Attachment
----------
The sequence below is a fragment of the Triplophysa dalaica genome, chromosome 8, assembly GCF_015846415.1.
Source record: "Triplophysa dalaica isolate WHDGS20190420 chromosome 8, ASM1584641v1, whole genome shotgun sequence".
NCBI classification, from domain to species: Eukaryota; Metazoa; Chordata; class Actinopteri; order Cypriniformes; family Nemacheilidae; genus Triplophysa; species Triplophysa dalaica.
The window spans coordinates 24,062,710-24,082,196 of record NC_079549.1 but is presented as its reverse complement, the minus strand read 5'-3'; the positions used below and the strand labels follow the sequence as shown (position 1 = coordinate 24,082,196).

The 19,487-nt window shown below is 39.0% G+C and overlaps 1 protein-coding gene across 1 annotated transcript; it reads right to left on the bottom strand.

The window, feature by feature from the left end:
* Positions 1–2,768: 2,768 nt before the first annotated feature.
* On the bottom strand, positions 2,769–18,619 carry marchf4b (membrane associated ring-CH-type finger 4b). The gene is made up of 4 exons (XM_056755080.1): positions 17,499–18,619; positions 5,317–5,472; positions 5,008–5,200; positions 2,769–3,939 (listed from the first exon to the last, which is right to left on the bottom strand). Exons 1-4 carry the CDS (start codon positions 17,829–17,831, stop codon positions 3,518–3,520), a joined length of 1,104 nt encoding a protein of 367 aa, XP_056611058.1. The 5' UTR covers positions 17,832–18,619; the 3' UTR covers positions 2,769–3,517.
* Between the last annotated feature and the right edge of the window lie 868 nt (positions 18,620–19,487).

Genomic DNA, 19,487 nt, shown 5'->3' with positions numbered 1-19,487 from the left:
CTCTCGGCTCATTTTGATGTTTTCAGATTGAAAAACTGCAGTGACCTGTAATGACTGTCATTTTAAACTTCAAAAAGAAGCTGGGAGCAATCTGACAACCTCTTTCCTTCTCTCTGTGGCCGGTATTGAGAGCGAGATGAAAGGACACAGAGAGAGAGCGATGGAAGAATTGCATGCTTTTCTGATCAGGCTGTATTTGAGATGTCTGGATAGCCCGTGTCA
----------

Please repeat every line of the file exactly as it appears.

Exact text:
The sequence below is a fragment of the Triplophysa dalaica genome, chromosome 8, assembly GCF_015846415.1.
Source record: "Triplophysa dalaica isolate WHDGS20190420 chromosome 8, ASM1584641v1, whole genome shotgun sequence".
NCBI classification, from domain to species: Eukaryota; Metazoa; Chordata; class Actinopteri; order Cypriniformes; family Nemacheilidae; genus Triplophysa; species Triplophysa dalaica.
The window spans coordinates 24,062,710-24,082,196 of record NC_079549.1 but is presented as its reverse complement, the minus strand read 5'-3'; the positions used below and the strand labels follow the sequence as shown (position 1 = coordinate 24,082,196).

The 19,487-nt window shown below is 39.0% G+C and overlaps 1 protein-coding gene across 1 annotated transcript; it reads right to left on the bottom strand.

The window, feature by feature from the left end:
* Positions 1–2,768: 2,768 nt before the first annotated feature.
* On the bottom strand, positions 2,769–18,619 carry marchf4b (membrane associated ring-CH-type finger 4b). The gene is made up of 4 exons (XM_056755080.1): positions 17,499–18,619; positions 5,317–5,472; positions 5,008–5,200; positions 2,769–3,939 (listed from the first exon to the last, which is right to left on the bottom strand). Exons 1-4 carry the CDS (start codon positions 17,829–17,831, stop codon positions 3,518–3,520), a joined length of 1,104 nt encoding a protein of 367 aa, XP_056611058.1. The 5' UTR covers positions 17,832–18,619; the 3' UTR covers positions 2,769–3,517.
* Between the last annotated feature and the right edge of the window lie 868 nt (positions 18,620–19,487).

Genomic DNA, 19,487 nt, shown 5'->3' with positions numbered 1-19,487 from the left:
CTCTCGGCTCATTTTGATGTTTTCAGATTGAAAAACTGCAGTGACCTGTAATGACTGTCATTTTAAACTTCAAAAAGAAGCTGGGAGCAATCTGACAACCTCTTTCCTTCTCTCTGTGGCCGGTATTGAGAGCGAGATGAAAGGACACAGAGAGAGAGCGATGGAAGAATTGCATGCTTTTCTGATCAGGCTGTATTTGAGATGTCTGGATAGCCCGTGTCA